Robin Hessman’s My Perestroika comes to us in the 20th anniversary year of the dissolution of the Soviet Union, at the time, a great sigh of relief to a world on the brink of nuclear war. The momentous time brought significant change to the 15 states that once composed the union–a shaky, if not yet stable, transition from communism to capitalism, and a complete mental makeover for a generation of Soviet citizens.
Hessman’s well-wrought documentary takes as it subject a small sample of those formerly Soviet citizens who witnessed the fall of Communism on the cusp of adulthood. Rather than look merely at the big picture, Hessman starts at the seed–the Soviet children whose isolated and moulded perspectives grew as they grew to understand where their “Happy Childhood” fit into it.
My Perestroika unfolds as an assemblage of archival images, home videos, and photo albums of life in the Soviet capital, and with it, a glimpse of life in every corner of the homogenized union. You are thus acquainted with five present-day Muscovites who spent their childhood living every one of those moments in sincere ignorance of their programming and future political upheaval. As one of the principle subjects, Borya, points out, ignorance is the stuff of childhood. Myself, I was a child when the Berlin Wall fell and many Soviet regimes after it. I know little of the fear felt in both the United States and the USSR, as well as the rest of the world, but I was just as ignorant about everything going on at the time. Hessman, without being obvious, builds a thesis first out of this universal trait among children. The treatment is light but never shallow; Lubya, Borya’s wife, remembers with a laugh the blindness with which she conformed to the youth program, making “Real People” since instituted by Lenin in 1919.
Hessman makes her feature-film debut with My Perestroika. Educated in both the US and Russia, Hessman has directed documentaries for PBS, and won an Academy Award for her short Portrait of Boy with Dog (co-director James Longley). Hessman remains behind the camera, and only speaks through composition; while the subjects may be responding to her questions, Hessman’s fluent Russian cannot be heard on film. The story largely belongs to Borya, Lubya, Olga, Andrei, and Ruslan, while their children represent the universal ignorance anew, facing both a dynamic and predictable future, depending on the hold of Soviet-style thinking in government.
The subjects lives are as varied as any random sampling of a population, yet they all belonged to the same class at #57, the school where Lubya and Borya now teach history with a new mission of correctness and non-partisanship. Their varied experiences since–the possibility of being an entrepreneur (Andrei) or a punk (Ruslan)–are new developments since the late 80s when independence movements within the union and the Cold War took its toll. By the time the five Russians reach late adolescence, the ideological stronghold that sheltered them as children is beginning to crumble.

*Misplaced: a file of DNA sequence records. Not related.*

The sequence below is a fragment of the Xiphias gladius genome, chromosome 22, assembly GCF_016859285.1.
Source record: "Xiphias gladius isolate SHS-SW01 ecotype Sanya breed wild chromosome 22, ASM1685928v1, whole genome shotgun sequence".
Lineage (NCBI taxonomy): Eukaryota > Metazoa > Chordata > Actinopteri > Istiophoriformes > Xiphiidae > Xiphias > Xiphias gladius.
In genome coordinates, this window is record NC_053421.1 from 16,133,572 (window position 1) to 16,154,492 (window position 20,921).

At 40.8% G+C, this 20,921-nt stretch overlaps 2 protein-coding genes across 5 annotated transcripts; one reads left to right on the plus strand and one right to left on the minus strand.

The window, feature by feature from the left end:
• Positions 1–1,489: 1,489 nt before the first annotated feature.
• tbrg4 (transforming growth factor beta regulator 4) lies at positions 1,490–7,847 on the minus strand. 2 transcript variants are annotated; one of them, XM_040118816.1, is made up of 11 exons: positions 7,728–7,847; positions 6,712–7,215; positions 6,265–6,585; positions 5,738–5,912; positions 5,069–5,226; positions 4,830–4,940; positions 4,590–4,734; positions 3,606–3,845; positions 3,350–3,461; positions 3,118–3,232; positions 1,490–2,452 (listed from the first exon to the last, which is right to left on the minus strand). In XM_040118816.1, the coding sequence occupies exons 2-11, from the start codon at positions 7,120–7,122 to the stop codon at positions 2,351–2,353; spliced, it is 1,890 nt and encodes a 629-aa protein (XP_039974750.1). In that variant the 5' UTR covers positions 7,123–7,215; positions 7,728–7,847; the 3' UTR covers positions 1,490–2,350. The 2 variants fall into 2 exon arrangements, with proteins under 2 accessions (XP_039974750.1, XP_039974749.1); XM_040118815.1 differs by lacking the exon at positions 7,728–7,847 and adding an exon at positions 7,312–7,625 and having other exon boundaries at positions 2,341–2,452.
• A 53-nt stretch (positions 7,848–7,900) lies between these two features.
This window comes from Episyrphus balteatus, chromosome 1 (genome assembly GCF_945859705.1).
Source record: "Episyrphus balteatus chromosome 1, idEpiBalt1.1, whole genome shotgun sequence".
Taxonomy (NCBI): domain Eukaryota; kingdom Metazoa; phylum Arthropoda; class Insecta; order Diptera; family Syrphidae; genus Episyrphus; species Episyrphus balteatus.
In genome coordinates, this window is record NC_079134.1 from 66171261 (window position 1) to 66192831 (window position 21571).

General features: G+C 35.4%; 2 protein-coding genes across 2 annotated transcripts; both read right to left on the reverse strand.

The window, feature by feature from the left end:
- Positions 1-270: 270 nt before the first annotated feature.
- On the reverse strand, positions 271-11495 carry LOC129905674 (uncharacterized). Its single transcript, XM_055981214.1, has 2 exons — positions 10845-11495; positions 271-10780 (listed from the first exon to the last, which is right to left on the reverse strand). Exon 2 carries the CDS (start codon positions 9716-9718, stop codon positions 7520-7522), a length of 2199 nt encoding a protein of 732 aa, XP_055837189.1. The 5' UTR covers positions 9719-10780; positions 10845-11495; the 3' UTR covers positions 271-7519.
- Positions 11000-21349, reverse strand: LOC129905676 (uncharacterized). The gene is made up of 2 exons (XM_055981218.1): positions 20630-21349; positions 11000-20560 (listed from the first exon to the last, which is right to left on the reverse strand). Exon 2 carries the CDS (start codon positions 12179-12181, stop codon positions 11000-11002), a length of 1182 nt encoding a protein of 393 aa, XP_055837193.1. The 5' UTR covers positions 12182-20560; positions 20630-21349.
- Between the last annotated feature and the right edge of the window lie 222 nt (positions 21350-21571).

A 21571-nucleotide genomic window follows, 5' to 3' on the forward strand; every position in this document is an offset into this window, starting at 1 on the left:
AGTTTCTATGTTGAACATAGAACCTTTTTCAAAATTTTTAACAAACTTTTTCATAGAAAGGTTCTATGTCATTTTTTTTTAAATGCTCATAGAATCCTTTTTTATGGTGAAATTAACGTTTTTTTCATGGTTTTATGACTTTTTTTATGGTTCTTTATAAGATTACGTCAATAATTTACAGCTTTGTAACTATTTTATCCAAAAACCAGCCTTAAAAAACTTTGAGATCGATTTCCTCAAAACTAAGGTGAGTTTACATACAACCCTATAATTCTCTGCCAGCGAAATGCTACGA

As the film shows, the paradoxical reform policies of restructuring (perestroika) and openness (glasnost) that Gorbachev instated proved both destructive and beneficial to Soviet people, depending on which side of a growing divide you were on: the side who wished to maintain Communist rule and control, or the side who began to demand democracy. Gorbachev tried to satisfy everyone by bringing in more voting power for the people within the Soviet framework; this subtle democratization, plus a recently established dialogue with the West vis-a-vis Reagan, was enough to inspire a pro-Communist coup (August 1991), successfully ousting Gorbachev, but not the people’s desire for change. As young adults, Borya and Lubya stood with the public demonstrations that resisted violence and refused to submit to the government– “a very important and dangerous moment”–embracing the mobilized movements for democracy spreading throughout the Soviet states, bringing it to an end by December 1991.
In a film rife with nostalgic imagery, a certain sweetness always accompanies the bitter realities of what the Soviet regime represented. As children, singing songs for peace and participating in Komonsol (the “Lenin youth,” so to speak), everything was secure. Olga, perhaps the most pathos-inspiring subject, sums up the difference between past and present by describing the man whose job was secure and life was comfortably predictable “and yet he has no sausage and hasn’t traveled abroad.” No longer rationed or banned, “sausage, [American] jeans, and chewing gum” are represented as the material gains of the fall of Communism; for the anti-conformist Ruslan, a moral trade-off quickly catching in the new republic. With economic and political instability continuing through to the end of the 20th century, some Russians still question which is truly the better lifestyle.
My Perestroika is a people’s story rather than a political story, an important difference for American audiences. Although the film takes us behind the “Iron Curtain,” such terms are rarely referred to. Hessman’s greatest achievement is the sense of tangibility created within the small Moscow apartments where many of the subjects live. You are invited inside, to eaves drop on candid conversations between children and parents, and take part in their daily lives. Instead of being on the outside looking in, as North Americans always have, Hessman gives us the inside-out perspective: first-hand accounts of what Communism, the fall of the Soviet Union, and subsequent instabilities meant for the Russian family and home.
Overall Score: 8.10 – Great. (Movies that score between 8.00 and 8.50 are great representations of their genre that everyone should see in theaters on opening night.)